Thursday, April 8, 2021

Uphill from Timberline

To ski Mt Hood, it's all uphill from Timberline Lodge!

Amazing sunrise over Mt Hood

Well.....actually I'm not in good enough shape nor posses the skiing ability to summit 11,250 foot Mt Hood.  But I can ski up to the top lift at Timberline Ski Area, and that's a respectable 2,500 foot climb.

Sky color

The last Sunday in February I decided to do just that and invited my buddy Catherine to join me for the fun.  Catherine had recently purchased climbing skins for her cross country skis and wanted to try them out.

Hood peeping out of the clouds

Due to COVID, this year Timberline ski area limited crowds by closing their parking lots once they were full.  Rumor had it the lots filled fast on weekends, so I made Catherine get up extremely early and leave town at the ungodly hour of 5 am.  But the reward for our pre-dawn departure was witnessing an amazing sunrise over Mt Hood.

Illuminated cloud over Mt Hood

We arrived at Timberline so early we got a primo parking spot just steps from the day lodge.  Unfortunately, we also learned the hard way that the day lodge (where the bathrooms were located) didn't open until 7:30.  It was a long hour wait........

Timberline Lodge covered in snow

But Catherine and I busied ourselves with gear preparations (her) and second breakfast (me).  I also made a few treks over to the climber's parking lot, first to capture sunrise and then for some photos of the pretty post-dawn clouds over the mountain.

Ice-encased trees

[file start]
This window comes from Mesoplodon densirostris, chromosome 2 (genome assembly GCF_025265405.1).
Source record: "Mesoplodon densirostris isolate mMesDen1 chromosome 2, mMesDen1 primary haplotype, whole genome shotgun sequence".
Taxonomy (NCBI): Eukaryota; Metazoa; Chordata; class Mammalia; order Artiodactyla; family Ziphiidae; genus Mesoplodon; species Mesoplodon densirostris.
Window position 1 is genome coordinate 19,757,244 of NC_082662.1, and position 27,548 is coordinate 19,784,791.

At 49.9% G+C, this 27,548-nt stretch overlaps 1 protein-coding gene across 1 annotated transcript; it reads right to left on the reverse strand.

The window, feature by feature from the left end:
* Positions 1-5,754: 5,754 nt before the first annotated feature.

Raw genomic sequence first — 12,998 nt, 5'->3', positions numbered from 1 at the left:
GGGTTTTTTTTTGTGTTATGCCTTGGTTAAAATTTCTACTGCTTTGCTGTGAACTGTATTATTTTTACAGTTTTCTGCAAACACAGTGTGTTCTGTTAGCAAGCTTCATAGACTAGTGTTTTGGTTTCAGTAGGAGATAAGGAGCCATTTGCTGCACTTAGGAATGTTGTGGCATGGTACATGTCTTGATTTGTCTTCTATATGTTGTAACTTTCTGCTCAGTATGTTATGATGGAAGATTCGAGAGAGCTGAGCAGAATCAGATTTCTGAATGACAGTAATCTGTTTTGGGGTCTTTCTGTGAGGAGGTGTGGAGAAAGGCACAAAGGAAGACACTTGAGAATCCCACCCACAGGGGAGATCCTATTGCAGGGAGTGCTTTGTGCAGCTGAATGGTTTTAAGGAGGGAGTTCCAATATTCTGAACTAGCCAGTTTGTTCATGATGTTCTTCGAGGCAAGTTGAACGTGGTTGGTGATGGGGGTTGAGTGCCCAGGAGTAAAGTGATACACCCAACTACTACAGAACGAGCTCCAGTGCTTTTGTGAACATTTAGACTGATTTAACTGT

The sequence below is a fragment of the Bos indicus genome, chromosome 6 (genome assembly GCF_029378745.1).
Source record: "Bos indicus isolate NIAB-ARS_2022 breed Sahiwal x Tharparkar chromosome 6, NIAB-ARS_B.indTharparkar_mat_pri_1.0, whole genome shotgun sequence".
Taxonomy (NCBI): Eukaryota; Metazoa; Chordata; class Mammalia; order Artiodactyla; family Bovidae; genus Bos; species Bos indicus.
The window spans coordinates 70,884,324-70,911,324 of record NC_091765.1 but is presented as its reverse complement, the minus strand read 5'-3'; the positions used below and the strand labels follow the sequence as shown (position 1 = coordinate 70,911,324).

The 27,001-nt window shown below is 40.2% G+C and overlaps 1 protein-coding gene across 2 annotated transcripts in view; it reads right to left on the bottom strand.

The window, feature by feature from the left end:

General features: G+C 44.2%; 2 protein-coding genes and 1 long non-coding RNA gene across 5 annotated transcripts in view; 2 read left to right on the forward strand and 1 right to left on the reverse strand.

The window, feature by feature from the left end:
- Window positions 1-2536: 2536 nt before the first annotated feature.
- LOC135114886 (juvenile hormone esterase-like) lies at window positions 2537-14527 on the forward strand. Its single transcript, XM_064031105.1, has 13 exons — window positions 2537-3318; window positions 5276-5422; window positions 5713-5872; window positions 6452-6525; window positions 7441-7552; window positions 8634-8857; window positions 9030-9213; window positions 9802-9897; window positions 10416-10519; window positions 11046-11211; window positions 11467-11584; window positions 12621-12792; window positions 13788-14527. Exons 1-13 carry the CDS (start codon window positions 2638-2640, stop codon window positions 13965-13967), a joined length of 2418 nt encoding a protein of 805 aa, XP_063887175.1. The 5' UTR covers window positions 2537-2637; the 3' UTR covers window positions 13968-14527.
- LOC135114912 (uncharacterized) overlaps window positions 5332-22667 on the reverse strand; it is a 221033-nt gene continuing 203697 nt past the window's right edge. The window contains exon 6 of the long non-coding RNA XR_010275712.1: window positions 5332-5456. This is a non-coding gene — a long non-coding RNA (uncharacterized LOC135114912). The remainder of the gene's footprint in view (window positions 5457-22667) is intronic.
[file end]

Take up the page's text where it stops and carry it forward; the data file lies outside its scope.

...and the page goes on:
But finally, gear prepped and bladders emptied, it was time to begin the day's journey!  I led Catherine to the beginning of Timberline's designated climber's route, beside majestic snow-covered Timberline Lodge.  After donning skis and backpacks I showed Catherine the finer points of shuffling uphill on climbing skins.

More white trees

For those who don't ski, uphill (aka backcountry) skiing has become wildly popular over the last few years.  Skiers attach pieces of heavy material to the underside of skis.  This material called "climbing skins" provides enough traction to enable uphill travel without sliding backwards.

Catherine trudging uphill

Most skiers use wide alpine-type skis for backcountry touring.  However, cross country skis also work.  Catherine had a pair of metal edged mountaineering Nordic skis and this was her first time using climbing skins.  Although her skis were much narrower she seemed to quickly get the hang of things.

Admiring the view

Today's weather was nothing short of spectacular.  The few sunrise clouds had drifted away leaving blue, sunny skies.  Snow had fallen the previous day combined with a bit of freezing rain, which left a sparkling winter wonderland.  Mt Hood gleamed in her white covering.  Nearby trees were coated with a thick layer of ice, their contorted shapes looking extremely artistic.  

Timberline Lodge seems sooo small now!

A few photos may have been taken by yours truly.......

Buddy photo 

I like to get creative with my selfies, and to get the above photo, I placed my camera on the ground, set the timer and then shuffled towards it.  I programmed my camera to take 5 shots, so it was fun to see the progressive images.

Lots of uphill skiers today

Unlike many ski resorts, Timberline allows uphill travel.  There are of course a few rules to follow, one being that uphill skiers need to stay off the groomed downhill ski trails.  Timberline has their snowcats plow a special road for climbers and uphill skiers.  The nice weather brought out many folks, most sliding uphill much faster than Catherine and I.

Step aside for the snowcat!

But we didn't mind in the least.  Catherine and I were having a grand time taking in the views.  Towards the south Mt Jefferson poked it's peak up above the clouds.  One of Timberline's snowcats came trucking up and then back down, forcing everyone to the side of the road.  You learn fast, the snowcat always has the right of way!

Catherine poses with Mt Jefferson